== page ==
Saudi Women’s Voting Rights Won’t Start Until 2015

Let’s not praise King Abdullah as a reformer just yet—he’s allowing women to vote, but not until 2015. By David Keyes.

AP Photo

Saudi women awoke Sunday to a long-awaited and welcome surprise announcement from King Abdullah: women will be permitted to vote and run in future municipal elections. Although the municipal council has little influence and only half of its members are elected—the other half are appointed—there can be no doubt that this is good news and a step in the right direction.

Saudi online activist Khaled Yeslam summed up the day’s developments on his Twitter page, tweeting: “Congratulations. Women in my country have become human beings.”

Not quite yet. Women’s rights advocate Wajeha al-Huwaider reminded me that women in Saudi Arabia will only be able to vote and partake in the elections starting in 2015. “There is a municipal election this week, but women cannot participate,” she said. “They will have to wait for the second cycle, which could be more than three years away. These changes won’t happen any time soon.”

Just two municipal elections have been held in the past 50 years in Saudi Arabia. The king added that nominees to the council must follow “Islamic guidelines,” a caveat that effectively disqualifies many secular and liberal candidates.

In coming days, a slew of op-eds will be written praising King Abdullah for his announcement. Western leaders will shower him with thanks. But one should never forget just how far behind the civilized world Saudi Arabia remains. There are no political parties and no national elections in the country. Days ago, Abdul Hamid al-Fakki was beheaded for “sorcery.” Non-Muslims are banned from importing Bibles, building houses of worship, or setting foot in some cities. Women are virtual slaves under the guardianship system. They cannot drive a car and are forbidden from traveling without a man’s permission. Religious police, whom the king funds, roam the streets whipping women who mingle with non-relative males.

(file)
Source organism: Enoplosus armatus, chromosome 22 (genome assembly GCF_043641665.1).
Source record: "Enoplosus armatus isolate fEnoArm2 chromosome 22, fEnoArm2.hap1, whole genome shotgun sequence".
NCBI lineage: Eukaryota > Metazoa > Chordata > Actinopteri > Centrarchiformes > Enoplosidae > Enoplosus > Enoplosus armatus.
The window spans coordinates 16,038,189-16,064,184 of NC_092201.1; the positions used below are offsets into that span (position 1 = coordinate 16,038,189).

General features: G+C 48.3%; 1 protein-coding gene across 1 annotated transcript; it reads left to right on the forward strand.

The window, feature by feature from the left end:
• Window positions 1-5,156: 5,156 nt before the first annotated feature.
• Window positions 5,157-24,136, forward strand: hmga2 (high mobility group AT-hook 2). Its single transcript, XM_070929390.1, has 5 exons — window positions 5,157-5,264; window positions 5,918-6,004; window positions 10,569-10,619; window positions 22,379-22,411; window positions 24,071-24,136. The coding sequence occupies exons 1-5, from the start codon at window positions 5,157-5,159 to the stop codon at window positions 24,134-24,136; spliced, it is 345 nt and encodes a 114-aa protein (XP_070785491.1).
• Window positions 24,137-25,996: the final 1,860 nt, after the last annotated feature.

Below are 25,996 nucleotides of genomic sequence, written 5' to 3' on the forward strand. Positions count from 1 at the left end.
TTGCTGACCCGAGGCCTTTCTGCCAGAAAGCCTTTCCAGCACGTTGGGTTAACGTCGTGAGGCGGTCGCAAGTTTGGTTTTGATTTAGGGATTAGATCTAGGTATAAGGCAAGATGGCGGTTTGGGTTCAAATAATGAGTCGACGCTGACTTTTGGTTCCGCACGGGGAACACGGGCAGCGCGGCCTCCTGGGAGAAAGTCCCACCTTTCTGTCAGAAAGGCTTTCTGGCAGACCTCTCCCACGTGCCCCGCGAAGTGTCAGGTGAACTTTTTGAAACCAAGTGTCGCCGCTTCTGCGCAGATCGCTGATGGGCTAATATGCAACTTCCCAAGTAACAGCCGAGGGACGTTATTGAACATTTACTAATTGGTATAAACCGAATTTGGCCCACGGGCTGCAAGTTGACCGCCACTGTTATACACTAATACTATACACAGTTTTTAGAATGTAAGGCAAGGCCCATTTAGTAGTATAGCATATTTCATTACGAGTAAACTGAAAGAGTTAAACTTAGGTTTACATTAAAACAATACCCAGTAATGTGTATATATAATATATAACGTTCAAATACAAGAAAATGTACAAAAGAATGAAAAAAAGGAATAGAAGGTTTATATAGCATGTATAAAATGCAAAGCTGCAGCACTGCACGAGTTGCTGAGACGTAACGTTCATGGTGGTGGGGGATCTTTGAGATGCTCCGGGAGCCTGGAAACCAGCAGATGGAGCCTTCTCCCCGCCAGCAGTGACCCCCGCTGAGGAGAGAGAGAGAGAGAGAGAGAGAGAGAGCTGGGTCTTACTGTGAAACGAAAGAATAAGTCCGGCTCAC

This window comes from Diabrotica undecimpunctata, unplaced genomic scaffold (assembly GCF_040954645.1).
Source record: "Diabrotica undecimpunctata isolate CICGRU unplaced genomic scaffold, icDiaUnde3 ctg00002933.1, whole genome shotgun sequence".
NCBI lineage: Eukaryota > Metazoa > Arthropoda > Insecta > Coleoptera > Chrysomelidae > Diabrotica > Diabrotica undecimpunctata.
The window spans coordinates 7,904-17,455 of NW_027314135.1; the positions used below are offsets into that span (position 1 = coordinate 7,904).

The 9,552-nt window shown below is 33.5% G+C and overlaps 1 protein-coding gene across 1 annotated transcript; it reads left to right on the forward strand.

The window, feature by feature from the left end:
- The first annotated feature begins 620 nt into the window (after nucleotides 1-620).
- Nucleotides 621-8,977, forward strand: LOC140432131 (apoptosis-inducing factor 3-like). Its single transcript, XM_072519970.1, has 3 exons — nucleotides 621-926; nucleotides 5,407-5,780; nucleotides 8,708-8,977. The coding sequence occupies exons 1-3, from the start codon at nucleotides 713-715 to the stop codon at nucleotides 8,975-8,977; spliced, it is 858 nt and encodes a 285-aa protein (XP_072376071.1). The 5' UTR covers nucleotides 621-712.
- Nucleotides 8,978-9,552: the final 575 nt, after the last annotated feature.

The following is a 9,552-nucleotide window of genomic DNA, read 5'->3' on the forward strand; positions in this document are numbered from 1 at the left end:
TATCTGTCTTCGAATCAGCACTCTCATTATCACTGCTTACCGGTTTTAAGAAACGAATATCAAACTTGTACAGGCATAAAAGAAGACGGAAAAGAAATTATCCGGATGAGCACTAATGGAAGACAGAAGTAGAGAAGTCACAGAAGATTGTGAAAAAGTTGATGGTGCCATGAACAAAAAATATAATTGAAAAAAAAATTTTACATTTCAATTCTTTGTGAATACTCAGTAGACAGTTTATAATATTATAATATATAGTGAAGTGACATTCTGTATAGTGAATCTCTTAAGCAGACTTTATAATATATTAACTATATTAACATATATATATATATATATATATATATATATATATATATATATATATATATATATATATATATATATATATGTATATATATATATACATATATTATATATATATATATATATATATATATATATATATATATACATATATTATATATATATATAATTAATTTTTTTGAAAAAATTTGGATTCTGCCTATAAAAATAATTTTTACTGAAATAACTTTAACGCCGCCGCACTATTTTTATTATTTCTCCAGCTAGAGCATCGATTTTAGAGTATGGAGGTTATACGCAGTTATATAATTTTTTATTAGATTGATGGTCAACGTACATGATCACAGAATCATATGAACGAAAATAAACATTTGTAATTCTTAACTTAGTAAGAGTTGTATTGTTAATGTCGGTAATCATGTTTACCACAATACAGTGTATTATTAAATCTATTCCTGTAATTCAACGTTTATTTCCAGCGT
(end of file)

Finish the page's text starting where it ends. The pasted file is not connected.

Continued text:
In other words, Saudi Arabia has just leaped from F- to an F+ in human rights.

Nevertheless, activists inside the country will likely be emboldened by the king’s decision. Few doubt that international pressure also played a role in affecting Abdullah’s actions. In July, 14 female U.S. senators called on the king to allow women to drive and enjoy greater political rights. Secretary of State Hillary Clinton went on record supporting the movement of Saudi women drivers. And the “Women 2 Drive” and “Honk 2 Drive” campaigns inspired creative responses from race-car driver Leilani Münter, among others. In January, I invited King Abdullah to cosponsor the First Annual Saudi Women’s Grand Prix and later followed up with a personal appeal on YouTube to the king.

A Saudi diplomat recently told me, “With the Internet, there is no such thing as a closed society anymore.” Indeed, a steady flow of pictures, videos, and heartbreaking stories of women being arrested for driving has reached the West.

The convergence of a small but vocal group of activists within the country, combined with increasing international pressure, forced a tyrant to relent. But al-Huwaider points to even more pressing issues than municipal elections. “Revising the male guardianship system is the most important thing now because it touches every woman’s life,” she said. Other critical changes must include “allowing NGOs in the country, fighting corruption, improving human rights, and revising the court system.”

Declaring that women can vote years from now for half of a municipal body with little influence does not mean that King Abdullah is a freedom-loving democrat. Far from it. He remains the unelected potentate of a draconian theocratic dictatorship. Pressure on the Saudi regime, domestically and internationally, should not cease for a single moment following this small victory. Rather, it should inspire and propel Saudi dissidents and liberals to new heights.

No nation can reach its full potential when half of its population is marginalized. There are clear economic and social benefits to the enfranchisement of women, but most important is the moral duty of upholding the unalienable rights of all people. These rights are not subject to the whims of kings or regimes but rather are consecrations of divine inspiration. As Omar Ibn Al Khattab, Islam’s second caliph, proclaimed, “Since when have you enslaved people when their mothers birthed them free?” Municipal elections aside, King Abdullah has resoundingly failed to answer this question.